How Do I Cure My Online Rage?

As holidays approach, realizing the Internet has made me mean.

What would I like for Christmas? How about some small bit of my lost humanity?

It was a reader (of course) who accidentally let me understand I’d misplaced some of my soul. I’d co-written a column about last week’s Senate Torture Report — for publication elsewhere — in which I suggested that torture is evil and that the United States has a moral duty to be better than it was in the first frenzied, terrifying days after 9/11.

My reader disagreed.

“Hope the next flight you or your family take is not forced into a building,” she wrote, “but if it is well what goes around comes around.”

Friends, I’ve been insulted so many times through the years, as both a straight reporter and as an opinion writer, that my skin is usually nice and thick. When somebody sends me hate mail, I pick the juiciest quotes and post it to my Facebook page for the amusement of my friends.

This time, I snapped.

“You are a horrible person to wish death on my family,” I wrote. “Kindly go to hell.”

I pressed send. I felt good for about a half-second. Then: Enormous regret.

Understand: It wasn’t fear of getting caught. The problem was worse: I used to expect so much more of myself.

So what went wrong? In real life, conservatives are some of my best friends. (Yes, I know how that sounds.) I grew up in a conservative town, attended a conservative college, am friendly with people who have written mildly hagiographic biographies of Ronald Reagan. I agree with all of these people on very few things — sometimes we argue vociferously — but mostly I know that, no matter what else, people are usually much more than the sum of their political opinions.

That’s the real world. So much of my life, however, takes place someplace else: Online.

Don’t get me wrong: I love the Internet. It’s a marvelous invention. One that helps me make a living, and one which — since I remember the pre-Internet era quite well, thank you — has opened my personal and intellectual horizons far beyond what I might have expected, growing up in Midwestern farm town in the 1980s.


On the Internet, the old joke goes, nobody knows you’re a dog. Sometimes it seems that very quality has enabled us to start treating each other like dogs, constantly. Rarely do we become more than the sum of our political opinions — or whatever opinions we choose to brandish — and rarely do we remember that others are the same.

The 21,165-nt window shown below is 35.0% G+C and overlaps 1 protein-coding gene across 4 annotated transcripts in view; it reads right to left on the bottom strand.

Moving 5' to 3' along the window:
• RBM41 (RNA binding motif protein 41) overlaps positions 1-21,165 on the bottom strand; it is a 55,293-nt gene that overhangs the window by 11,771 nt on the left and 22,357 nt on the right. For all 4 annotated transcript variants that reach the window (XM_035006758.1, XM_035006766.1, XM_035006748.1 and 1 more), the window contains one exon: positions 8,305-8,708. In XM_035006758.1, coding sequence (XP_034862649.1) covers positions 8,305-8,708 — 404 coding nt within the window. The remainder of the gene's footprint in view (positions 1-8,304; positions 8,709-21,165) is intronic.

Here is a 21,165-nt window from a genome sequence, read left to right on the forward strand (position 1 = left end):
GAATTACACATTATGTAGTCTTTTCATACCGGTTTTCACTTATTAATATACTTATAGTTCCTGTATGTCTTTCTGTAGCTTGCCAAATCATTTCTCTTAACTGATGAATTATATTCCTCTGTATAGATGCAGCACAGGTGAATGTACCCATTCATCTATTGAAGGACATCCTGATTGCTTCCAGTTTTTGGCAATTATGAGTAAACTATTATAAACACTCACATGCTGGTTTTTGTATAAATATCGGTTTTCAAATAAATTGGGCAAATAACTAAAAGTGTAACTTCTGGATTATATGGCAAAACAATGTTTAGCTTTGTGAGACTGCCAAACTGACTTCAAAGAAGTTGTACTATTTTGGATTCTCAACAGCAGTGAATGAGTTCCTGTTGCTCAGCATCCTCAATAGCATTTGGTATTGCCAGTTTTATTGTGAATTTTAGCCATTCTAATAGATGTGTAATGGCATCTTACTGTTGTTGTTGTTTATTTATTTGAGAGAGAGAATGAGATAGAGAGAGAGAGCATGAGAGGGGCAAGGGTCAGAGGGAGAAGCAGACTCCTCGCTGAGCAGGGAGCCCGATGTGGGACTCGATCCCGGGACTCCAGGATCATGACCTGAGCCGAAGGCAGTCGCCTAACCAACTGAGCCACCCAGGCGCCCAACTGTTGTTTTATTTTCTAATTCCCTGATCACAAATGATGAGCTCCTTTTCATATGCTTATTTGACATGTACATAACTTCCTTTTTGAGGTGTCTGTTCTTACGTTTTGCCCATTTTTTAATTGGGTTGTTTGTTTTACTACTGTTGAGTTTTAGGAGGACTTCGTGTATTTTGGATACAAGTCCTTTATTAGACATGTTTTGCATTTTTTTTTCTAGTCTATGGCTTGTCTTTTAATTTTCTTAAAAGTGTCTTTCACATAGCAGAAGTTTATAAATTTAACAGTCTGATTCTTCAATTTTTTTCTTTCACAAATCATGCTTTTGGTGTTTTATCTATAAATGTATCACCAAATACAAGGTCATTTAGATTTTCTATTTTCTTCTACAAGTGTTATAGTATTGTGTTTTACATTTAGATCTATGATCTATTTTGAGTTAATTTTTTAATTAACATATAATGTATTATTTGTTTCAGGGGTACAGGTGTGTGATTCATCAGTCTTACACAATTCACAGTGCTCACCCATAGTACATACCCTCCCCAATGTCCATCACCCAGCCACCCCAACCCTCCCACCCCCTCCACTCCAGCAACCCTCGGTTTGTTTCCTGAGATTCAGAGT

I don’t have to tell you. You’re on the Internet. You’ve seen how the expression of a mild opinion on Facebook becomes cause for all-out battle with noses (virtually) bloodied and friendships (oh so realistically) sundered. Everyplace has become the the comments section, every person who doesn’t agree with you seemingly dark and dangerous and irrational.

I’ve come to hate political conversations on the Internet. Just despise them. Every now and again, they’re about exchanging and debating ideas. More often they’re about escalating the volume until it GETS TOO LOUD AND PAINFUL TO KEEP THE CONVERSATION GOING. It’s an endurance contest, not a dialogue.

And that’s before race enters the conversation.

You? You are probably a very nice person. On the Internet? You might be one of the worst humans who has ever lived. The same (I admit) may also be true of me.

When my reader wrote, then, I responded not like I would like to respond — remembering that, in all likelihood, she is a daughter and a wife and a mother, or might like to be someday, and is somebody who naturally fears terrorism and what it might do to her family (as am I!) and thus somebody acting from impulses I understand, even if I disagree with the resulting opinion — and more like the web-fueled rage machine I’ve lately become.

Shame on me.

The holidays seem as fine a time to take stock of how one lives one’s life and how one will change. How to stop being an Angry Internet Guy? It might take spiritual practice — a return to church, maybe a few minutes of meditation each day, something to remove myself from the flow of information and argument and to center myself in the community of real human beings.

I don’t know how this is going to go. But I know there’s a difference between being righteously angry and reflexively rage-filled. I’m pretty sure I’ve spent too much time on the wrong side of the line lately. This Christmas, I’d like to try to change that.

Follow @JoelMMathis on Twitter.